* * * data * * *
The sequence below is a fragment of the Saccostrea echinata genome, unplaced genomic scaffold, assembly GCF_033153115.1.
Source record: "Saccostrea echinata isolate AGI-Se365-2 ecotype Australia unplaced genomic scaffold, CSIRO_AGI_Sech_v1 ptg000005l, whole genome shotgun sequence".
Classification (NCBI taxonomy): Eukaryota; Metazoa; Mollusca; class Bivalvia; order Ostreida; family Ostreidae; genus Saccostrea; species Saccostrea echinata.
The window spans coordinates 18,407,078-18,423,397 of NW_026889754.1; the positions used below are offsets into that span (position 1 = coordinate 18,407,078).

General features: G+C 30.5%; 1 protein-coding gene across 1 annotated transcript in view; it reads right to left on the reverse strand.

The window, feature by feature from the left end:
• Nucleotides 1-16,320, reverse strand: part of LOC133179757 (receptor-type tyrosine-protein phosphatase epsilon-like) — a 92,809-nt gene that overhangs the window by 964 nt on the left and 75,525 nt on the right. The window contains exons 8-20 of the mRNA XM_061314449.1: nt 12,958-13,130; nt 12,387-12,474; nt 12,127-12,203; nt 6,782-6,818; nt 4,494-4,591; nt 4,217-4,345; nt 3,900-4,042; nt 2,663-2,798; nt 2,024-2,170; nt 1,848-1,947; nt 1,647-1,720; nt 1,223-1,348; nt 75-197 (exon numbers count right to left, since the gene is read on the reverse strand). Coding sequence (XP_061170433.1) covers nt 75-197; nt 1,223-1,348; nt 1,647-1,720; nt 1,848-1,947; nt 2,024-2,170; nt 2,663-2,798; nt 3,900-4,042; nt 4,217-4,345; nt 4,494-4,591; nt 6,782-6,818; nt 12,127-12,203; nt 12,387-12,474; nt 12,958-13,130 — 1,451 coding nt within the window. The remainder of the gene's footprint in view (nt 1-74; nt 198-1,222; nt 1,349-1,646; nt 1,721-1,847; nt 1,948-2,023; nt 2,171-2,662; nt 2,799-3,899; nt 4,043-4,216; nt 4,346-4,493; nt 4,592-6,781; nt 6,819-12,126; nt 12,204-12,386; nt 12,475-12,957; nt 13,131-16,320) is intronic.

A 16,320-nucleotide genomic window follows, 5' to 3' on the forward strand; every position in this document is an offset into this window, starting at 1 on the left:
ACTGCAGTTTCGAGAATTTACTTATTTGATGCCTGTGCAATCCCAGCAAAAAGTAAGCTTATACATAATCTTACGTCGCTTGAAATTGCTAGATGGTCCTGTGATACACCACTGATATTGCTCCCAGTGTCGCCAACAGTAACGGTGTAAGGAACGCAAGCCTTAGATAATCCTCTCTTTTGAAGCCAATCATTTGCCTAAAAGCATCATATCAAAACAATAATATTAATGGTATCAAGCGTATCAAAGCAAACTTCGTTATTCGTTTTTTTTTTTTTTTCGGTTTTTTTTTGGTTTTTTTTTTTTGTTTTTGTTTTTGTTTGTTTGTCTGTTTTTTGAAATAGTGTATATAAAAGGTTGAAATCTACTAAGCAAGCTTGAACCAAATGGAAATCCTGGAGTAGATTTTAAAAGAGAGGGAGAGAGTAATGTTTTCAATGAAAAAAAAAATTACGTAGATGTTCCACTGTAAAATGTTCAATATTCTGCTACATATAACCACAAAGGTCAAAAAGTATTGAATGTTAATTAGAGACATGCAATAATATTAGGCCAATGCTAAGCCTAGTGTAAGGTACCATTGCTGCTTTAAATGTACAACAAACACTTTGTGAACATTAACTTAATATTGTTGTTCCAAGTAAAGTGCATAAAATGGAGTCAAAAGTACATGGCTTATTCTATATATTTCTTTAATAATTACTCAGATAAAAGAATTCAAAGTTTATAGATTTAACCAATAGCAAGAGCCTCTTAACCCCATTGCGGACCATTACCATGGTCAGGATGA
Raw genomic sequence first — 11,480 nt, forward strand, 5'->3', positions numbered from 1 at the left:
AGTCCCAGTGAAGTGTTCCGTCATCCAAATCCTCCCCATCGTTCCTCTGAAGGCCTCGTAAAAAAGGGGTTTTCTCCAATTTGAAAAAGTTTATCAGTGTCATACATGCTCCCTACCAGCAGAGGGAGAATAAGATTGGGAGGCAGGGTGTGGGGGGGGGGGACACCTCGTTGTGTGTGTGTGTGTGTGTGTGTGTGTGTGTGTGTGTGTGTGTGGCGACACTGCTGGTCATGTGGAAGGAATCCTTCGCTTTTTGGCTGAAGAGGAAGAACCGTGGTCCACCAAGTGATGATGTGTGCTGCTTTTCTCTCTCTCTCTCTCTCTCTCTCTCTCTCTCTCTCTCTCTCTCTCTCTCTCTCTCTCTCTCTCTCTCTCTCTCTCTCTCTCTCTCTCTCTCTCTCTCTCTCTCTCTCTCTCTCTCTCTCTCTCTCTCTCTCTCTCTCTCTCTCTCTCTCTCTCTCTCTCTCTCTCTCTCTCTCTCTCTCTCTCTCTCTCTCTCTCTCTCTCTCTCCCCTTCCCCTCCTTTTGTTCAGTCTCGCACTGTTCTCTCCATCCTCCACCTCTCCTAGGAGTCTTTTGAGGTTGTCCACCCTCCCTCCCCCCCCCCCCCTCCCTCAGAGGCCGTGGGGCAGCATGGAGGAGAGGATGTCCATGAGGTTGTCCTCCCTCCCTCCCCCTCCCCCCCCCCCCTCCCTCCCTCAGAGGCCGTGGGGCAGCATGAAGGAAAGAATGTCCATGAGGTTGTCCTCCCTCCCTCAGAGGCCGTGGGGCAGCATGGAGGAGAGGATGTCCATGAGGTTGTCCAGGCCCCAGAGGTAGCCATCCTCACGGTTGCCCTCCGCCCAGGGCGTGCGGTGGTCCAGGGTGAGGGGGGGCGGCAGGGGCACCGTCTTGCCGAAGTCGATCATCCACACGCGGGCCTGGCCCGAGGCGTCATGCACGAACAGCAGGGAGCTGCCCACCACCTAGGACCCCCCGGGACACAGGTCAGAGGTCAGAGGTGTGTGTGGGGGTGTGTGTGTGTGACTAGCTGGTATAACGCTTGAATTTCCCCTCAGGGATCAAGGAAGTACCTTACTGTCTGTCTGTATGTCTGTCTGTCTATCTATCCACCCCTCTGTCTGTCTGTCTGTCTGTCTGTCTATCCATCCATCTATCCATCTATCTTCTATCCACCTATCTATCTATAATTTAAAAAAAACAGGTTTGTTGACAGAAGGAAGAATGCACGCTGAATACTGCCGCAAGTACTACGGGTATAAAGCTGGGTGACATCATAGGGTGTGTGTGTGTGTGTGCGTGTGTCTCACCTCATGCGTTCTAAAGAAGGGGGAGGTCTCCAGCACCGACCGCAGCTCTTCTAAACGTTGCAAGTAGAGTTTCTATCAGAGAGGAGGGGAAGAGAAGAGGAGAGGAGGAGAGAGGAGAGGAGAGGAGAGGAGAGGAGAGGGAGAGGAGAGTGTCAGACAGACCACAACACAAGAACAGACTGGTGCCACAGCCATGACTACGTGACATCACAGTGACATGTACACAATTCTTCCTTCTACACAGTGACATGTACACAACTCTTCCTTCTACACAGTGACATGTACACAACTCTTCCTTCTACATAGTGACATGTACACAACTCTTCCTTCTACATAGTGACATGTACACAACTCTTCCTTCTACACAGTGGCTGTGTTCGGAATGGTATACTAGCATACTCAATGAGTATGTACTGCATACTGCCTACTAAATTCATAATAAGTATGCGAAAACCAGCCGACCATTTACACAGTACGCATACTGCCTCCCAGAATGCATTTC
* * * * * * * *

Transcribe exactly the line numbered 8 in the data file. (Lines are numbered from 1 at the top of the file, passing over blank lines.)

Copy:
A 16,320-nucleotide genomic window follows, 5' to 3' on the forward strand; every position in this document is an offset into this window, starting at 1 on the left: